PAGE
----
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Five Dishes You Should Never Bring to Thanksgiving Dinner

Mashed potatoes, green bean casseroles and sweet potato side dishes await to be served

So, this year you have been charged with bringing a side dish or a dessert to a Thanksgiving gathering. Since this is the biggest food holiday of the year (and since you escaped having to host, cook most of the food, set up and clean up after everyone has gone), you might want to step up your game and bring something that everyone will actually look forward to eating.

There are standard dishes that, if done well, will satisfy any crowd. But there are some that are just so darned awful, they shouldn't come anywhere near a Thanksgiving table. Don't be that person. Here are some tips on what to avoid this year.

5. Canned cranberry sauce

Somehow, there are actually people out there who like this, but do not bring this to someone's house who has just cooked a huge meal for you. First, it's gross. Nothing should maintain the shape of a can like that after it's evacuated. Second, it's so far from natural, it's scary. If you need to eat it during the zombie Apocalypse no one will question you, but since there haven't been any un-dead sightings recently, you have no excuse.

Alternative: Homemade cranberry sauce

Just Google it. There are countless recipes out there for this dish, and they are all drastically easy to prepare. Your host will appreciate the effort, and the other guests will actually eat it.

4. Jell-O anything

Jell-O is fun to make for kids, and it's kind of fun when mixed with vodka for a shot. But it has no place on the Thanksgiving table. It's cheap, and everyone knows that you skimped on your contribution. Also, and this should go without saying: it should never be made into a mold and nothing should ever be suspended in it. Just no.

Alternative: Gourmet ice cream and whipped cream

If you don't want to spend time making something, this is one way to avoid it. You can grab this at any store, and as long as you buy something a little more elegant than the generic brand, you'll be in good shape. Chances are someone will bring a pie, and your ice cream can make it à la mode.

3. Ambrosia

This might have been acceptable in 1985, but no longer. Yes, it is sort of yummy, but it gets mushy quickly, it's chock-full of unnatural, bleached, and refined sugar ingredients, and it's incredibly dated.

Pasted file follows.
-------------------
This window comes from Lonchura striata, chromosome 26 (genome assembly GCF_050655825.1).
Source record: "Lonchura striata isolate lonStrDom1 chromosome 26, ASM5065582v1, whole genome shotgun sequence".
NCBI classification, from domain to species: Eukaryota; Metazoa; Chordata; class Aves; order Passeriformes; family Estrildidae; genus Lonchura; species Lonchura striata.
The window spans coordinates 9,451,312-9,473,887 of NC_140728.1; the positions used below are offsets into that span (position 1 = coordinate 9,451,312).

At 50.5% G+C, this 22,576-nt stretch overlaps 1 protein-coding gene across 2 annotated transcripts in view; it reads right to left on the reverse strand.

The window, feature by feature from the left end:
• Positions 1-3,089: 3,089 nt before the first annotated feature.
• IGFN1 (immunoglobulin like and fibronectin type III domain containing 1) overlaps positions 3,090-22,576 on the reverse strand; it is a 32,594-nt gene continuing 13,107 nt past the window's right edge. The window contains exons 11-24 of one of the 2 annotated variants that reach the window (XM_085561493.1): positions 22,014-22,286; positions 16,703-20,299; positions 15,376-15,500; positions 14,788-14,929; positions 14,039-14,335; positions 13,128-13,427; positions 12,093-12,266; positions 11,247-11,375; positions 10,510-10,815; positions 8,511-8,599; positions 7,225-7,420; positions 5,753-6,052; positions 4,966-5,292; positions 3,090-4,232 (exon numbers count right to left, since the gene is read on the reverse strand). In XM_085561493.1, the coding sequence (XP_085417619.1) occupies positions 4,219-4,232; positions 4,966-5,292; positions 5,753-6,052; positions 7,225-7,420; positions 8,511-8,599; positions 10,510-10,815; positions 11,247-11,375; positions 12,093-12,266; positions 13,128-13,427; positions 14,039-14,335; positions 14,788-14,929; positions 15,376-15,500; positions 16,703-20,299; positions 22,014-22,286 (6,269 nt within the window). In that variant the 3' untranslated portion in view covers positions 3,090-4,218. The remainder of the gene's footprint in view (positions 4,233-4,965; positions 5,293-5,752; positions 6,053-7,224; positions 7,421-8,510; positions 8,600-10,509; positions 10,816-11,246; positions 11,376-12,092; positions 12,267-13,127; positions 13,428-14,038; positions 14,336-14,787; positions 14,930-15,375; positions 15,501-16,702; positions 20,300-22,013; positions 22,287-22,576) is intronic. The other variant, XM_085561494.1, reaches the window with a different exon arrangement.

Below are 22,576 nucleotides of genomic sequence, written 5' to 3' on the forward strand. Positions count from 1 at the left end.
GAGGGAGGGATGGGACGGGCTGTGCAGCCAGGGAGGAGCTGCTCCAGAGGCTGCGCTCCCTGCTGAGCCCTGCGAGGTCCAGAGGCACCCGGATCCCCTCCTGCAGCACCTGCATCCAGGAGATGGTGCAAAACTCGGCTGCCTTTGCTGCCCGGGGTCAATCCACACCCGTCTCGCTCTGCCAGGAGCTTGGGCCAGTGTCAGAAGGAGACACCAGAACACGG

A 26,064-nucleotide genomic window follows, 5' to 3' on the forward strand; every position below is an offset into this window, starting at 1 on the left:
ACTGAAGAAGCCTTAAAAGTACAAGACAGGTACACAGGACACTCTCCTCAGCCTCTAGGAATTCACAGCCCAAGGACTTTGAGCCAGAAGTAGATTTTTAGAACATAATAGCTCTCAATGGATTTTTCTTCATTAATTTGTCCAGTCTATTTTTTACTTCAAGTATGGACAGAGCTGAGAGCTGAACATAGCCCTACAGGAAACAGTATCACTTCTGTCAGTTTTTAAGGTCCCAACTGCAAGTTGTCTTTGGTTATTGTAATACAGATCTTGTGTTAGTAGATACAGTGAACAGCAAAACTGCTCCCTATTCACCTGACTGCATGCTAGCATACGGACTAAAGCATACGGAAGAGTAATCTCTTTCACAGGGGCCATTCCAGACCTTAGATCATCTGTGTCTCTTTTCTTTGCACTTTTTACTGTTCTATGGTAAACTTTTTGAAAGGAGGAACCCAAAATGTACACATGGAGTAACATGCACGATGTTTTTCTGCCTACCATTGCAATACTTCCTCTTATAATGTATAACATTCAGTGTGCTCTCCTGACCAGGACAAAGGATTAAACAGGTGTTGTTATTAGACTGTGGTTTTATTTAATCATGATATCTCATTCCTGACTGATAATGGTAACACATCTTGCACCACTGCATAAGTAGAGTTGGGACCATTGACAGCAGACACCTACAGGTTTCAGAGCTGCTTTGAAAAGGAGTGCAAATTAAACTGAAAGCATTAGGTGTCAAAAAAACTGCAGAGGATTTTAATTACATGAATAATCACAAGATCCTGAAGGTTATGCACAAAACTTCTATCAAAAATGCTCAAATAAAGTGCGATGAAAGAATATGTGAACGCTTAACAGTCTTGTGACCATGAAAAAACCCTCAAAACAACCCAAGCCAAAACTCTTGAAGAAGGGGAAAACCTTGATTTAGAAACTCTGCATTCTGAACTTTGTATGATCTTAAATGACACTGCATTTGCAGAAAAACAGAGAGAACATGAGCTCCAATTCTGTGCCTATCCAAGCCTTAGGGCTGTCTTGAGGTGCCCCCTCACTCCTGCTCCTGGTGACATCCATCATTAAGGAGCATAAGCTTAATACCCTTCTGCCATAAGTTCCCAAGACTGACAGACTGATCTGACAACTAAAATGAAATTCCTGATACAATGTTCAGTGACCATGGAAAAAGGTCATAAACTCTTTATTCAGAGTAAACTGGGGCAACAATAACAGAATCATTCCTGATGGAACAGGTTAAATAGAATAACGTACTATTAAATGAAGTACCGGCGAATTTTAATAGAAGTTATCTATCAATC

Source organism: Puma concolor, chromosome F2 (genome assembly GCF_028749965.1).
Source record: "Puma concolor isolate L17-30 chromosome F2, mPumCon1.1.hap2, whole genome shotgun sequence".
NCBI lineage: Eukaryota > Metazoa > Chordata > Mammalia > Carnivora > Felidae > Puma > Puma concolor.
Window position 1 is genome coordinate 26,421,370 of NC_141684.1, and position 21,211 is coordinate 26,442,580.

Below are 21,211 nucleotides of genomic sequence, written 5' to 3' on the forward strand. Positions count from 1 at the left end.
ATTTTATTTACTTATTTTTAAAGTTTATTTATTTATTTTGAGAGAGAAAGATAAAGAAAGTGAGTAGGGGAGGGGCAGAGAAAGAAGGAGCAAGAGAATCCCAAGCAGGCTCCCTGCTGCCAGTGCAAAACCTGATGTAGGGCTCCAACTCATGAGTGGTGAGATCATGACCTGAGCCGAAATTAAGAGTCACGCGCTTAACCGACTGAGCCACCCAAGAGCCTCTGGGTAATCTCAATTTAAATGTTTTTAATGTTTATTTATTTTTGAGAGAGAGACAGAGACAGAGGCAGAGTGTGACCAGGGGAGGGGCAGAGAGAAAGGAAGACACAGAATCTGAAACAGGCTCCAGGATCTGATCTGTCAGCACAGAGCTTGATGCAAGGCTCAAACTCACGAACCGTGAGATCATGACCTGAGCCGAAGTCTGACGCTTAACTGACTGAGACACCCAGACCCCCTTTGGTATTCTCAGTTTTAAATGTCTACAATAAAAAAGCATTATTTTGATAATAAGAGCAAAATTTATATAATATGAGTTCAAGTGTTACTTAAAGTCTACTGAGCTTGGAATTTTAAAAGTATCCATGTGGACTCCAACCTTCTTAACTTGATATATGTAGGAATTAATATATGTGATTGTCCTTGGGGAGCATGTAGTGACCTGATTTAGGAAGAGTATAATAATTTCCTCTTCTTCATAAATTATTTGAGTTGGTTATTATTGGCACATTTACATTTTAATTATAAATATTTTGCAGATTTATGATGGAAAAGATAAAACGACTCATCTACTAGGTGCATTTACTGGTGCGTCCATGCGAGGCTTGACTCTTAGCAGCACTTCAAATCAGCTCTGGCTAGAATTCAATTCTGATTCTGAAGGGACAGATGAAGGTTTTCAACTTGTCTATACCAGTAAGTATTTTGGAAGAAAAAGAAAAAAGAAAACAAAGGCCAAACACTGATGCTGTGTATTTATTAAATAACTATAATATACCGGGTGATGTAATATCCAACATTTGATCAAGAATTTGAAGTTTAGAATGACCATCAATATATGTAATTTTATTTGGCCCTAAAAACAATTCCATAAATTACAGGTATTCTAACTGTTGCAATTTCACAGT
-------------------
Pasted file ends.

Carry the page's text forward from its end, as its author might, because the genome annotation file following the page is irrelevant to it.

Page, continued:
Alternative: Key lime pie

If you follow the recipe on the bottle of Nellie & Joe's Key West Lime Juice, you'll be pleasantly surprised to find that this pie only requires three ingredients and a store-bought pie crust. It is the easiest and quickest pie you will ever make, and it is delicious. You'll also get major points for "baking" from scratch.

2. Boxed stuffing

Boxed stuffing is for a quick weeknight meal. It is not for Thanksgiving. Plus it can be really mushy. Put in a little effort and give your hosts something that they will be proud to put next to that giant turkey that they spent all day cooking.

Alternative: Homemade stuffing

The great thing is that you have so many choices when it comes to stuffing. You can go all out, or keep it simple. You can do it with oysters or without. You can add sausage, or not. Luckily, at this time of year, you will have zero problems finding a recipe that matches up with the level of difficulty and price tag that you're willing to contribute.

1. Green bean casserole (with Campbell's mushroom soup)

No matter how much you like this dish (or how much you think other people like this dish), do not bring it to dinner this year. It can be hard to season this well, and will inevitably end up either bland or incredibly salty. The green beans are mushy, and the fried onions on top cannot offer enough flavor or crispiness to save this casserole.

Alternative: Fresh green beans with garlic

These will be crispy, and not a pile of mush like their canned relatives. They are easy to make (just don't burn the garlic in the olive oil), and they will be gobbled up. Pun intended.